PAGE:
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Official campaign period is over, IEBC warns politicians
3 days ago
NAIROBI, Kenya, Aug 6 – The Independent Electoral and Boundaries Commission (IEBC) has warned candidates and political parties against engaging in campaigns after the gazetted period lapsed Saturday at 6.00pm.

In a statement, the electoral body stated that “any acts of political campaigns outside this period would amount to a breach of the Electoral Code of Conduct.”

According to the Wafula Chebukati- led commission, politicians should now prepare themselves for the general election on Tuesday.

Presidential candidates Deputy President William Ruto and his competitor Raila Odinga on Saturday made their final submissions at the Nyayo and Kasarani Stadia respectively in a last ditch effort to woo voters.

The frontrunners in the presidential election vowed to revive the country’s troubled economy.

Ruto and Odinga, a veteran opposition leader now backed by the ruling party, are fighting for the chance to lead the East African powerhouse as it grapples with a cost-of-living crisis.

Previous polls have been marred by violence — including inter-ethnic clashes — and continue to cast a dark shadow over the country, where 22.1 million voters will now choose the next president, as well as senators, governors, lawmakers, woman representatives and county officials.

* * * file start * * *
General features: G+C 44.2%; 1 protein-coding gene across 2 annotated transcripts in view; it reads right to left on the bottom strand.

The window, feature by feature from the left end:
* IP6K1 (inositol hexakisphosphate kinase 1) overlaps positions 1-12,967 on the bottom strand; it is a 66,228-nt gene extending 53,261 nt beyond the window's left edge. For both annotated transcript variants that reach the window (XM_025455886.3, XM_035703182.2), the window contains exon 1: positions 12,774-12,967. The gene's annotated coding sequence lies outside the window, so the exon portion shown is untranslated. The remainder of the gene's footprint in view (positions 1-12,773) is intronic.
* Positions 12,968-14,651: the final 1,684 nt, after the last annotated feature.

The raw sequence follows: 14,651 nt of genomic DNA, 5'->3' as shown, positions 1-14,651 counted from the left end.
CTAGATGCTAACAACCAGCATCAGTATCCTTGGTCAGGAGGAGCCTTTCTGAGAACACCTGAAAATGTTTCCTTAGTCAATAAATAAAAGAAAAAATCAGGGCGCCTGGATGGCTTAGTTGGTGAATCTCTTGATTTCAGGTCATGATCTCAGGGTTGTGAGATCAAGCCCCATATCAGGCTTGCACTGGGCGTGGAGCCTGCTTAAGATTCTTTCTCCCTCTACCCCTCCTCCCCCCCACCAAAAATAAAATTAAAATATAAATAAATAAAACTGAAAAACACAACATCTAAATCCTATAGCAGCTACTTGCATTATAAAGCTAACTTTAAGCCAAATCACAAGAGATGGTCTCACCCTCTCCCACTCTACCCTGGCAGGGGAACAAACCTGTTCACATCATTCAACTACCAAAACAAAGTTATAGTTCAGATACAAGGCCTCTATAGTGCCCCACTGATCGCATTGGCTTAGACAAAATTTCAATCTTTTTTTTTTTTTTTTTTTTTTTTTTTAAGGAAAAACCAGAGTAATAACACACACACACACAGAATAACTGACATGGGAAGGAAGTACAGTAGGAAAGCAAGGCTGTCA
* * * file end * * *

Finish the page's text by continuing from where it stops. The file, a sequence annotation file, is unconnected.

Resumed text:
The battle for votes has been dominated by mud-slinging, tit-for-tat claims of rigging and a freebie bonanza for supporters, who have been showered with umbrellas, groceries and cash for attending rallies.

After months of frenetic campaigning across the vast country, the two candidates staged their final offensive in the capital Nairobi, addressing thousands of flag-waving supporters.

A former political prisoner who is making his fifth run for president, Odinga promised to transform the multi-ethnic country into a land “of hope and opportunity, a Kenya not for individual tribes, but one big Kenya tribe”.

Ruto, who has cast himself as “hustler-in-chief”, said his government would tackle inflation and create jobs, vowing: “We are going to have a nation that leaves no Kenyan behind.”

With lawyers David Mwaura and George Wajackoyah — an eccentric former spy who wants to legalise marijuana — also in the fray, speculation has mounted that Kenya may see its first presidential run-off, sparking worries that a disputed result could lead to street violence.